Sunday, 18 December 2011

ST MARY STAR OF THE SEA CHURCH, WEST MELBOURNE

St Mary Star of the Sea is one of the most beautiful and historically significant churches in Australia. Originally with seating for over 1200 people, it has been described as the largest parish church in Melbourne, in Victoria, or even in Australia. The foundations of the current church were laid in June 1892. A young and as yet unknown architect, Edgar J. Henderson, tendered plans for a grandiose sandstone cruciform in the French Gothic style. At 175 feet long and 94 feet wide, the proposed church was criticised by Archbishop Carr for being too large, but parishioners embraced the ambitious project. Within a year, however, economic depression had wrought havoc on the project's finance. Remarkably, in the face of devastating poverty, parishioners managed to fund ongoing construction, and church was built in eight years.

On 18 February 1900, Cardinal Moran opened and blessed the new church to great fanfare, before an assembly of 1,400. Local Catholic newspaper The Advocate remarked that “The congregation has literally emerged from the worst ecclesiastical building in the colony to enter one of the finest.” The church was finally completed in 1925. On 12 February, His Excellency Archbishop Cattaneo, Apostolic Delegate, dedicated the new marble high altar and consecrated the completed church.



For Psalm Sunday, here is Allegri's famous setting of the "Miserere mei, Deus", Psalm 51.


Gregorio Allegri (1582 7 February 1652) was an Italian composer and priest of the Roman School of composers. He lived mainly in Rome, where he would later die.

By far the most celebrated composition of Allegri is the Miserere mei, Deus, a setting of Vulgate Psalm 51. It is written for two choirs, the one of five and the other of four voices, and has obtained considerable celebrity. One of the choirs sings a simple fauxbordon based on the original plainsong chant for the Tonus peregrinus; the other choir sings a similar fauxbordon with pre-existing elaborations and the use of cadenzas. The Miserere has for many years been sung annually during Holy Week in the Sistine Chapel.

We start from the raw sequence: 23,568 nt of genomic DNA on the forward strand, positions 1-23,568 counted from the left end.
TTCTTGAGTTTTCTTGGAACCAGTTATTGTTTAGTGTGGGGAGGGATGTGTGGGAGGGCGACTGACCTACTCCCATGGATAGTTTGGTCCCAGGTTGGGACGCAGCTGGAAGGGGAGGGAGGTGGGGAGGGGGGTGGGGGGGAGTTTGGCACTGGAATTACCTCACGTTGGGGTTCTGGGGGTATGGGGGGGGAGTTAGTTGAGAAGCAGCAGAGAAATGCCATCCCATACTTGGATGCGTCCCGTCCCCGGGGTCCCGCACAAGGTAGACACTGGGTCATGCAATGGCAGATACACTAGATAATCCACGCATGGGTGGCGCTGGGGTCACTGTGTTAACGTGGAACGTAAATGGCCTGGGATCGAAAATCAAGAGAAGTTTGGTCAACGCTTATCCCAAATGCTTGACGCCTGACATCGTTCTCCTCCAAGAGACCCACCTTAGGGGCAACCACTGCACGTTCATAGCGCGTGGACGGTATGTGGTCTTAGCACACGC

14 comments:

  1. This is quite grand, Nick. I suspect 1200 seats would just about accommodate a congretation in 2012 ... I wont go into a tirade about the Catholic Church and its wealth ... it is no longer wealth but simply heritage.

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    1. Incidentally, this church was built on the cheap. For example, most of those magnificent marble columns aren't marble at all. They're granite and painted timber.

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  2. Magnificent piece of sacred architecture! The interior design is so colourful!

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  3. Amazing post! Beautiful photod and music… Have a wonderful Sunday!

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  4. Beautiful interior shot Nick and quite a history.

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  5. I love the second one, it´s fantastic. Great shot!

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  6. Astounding interior, 1200 people wow! I bet the acoustics are great.

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  7. A very impressive church! A lot of great details. Great pictures!

    Regards
    Tania

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  8. The interior shot is magnificent, as is the choir!

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  9. A wonderful story of how the parishoners kept giving, even in poverty.

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  10. What huge a place it is. Must be wonderful, while filled and singing, a sound.Thank you very much for your kind participation; please have a good new week and please join again soon.

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  11. Wow, what some gorgeous pictures!

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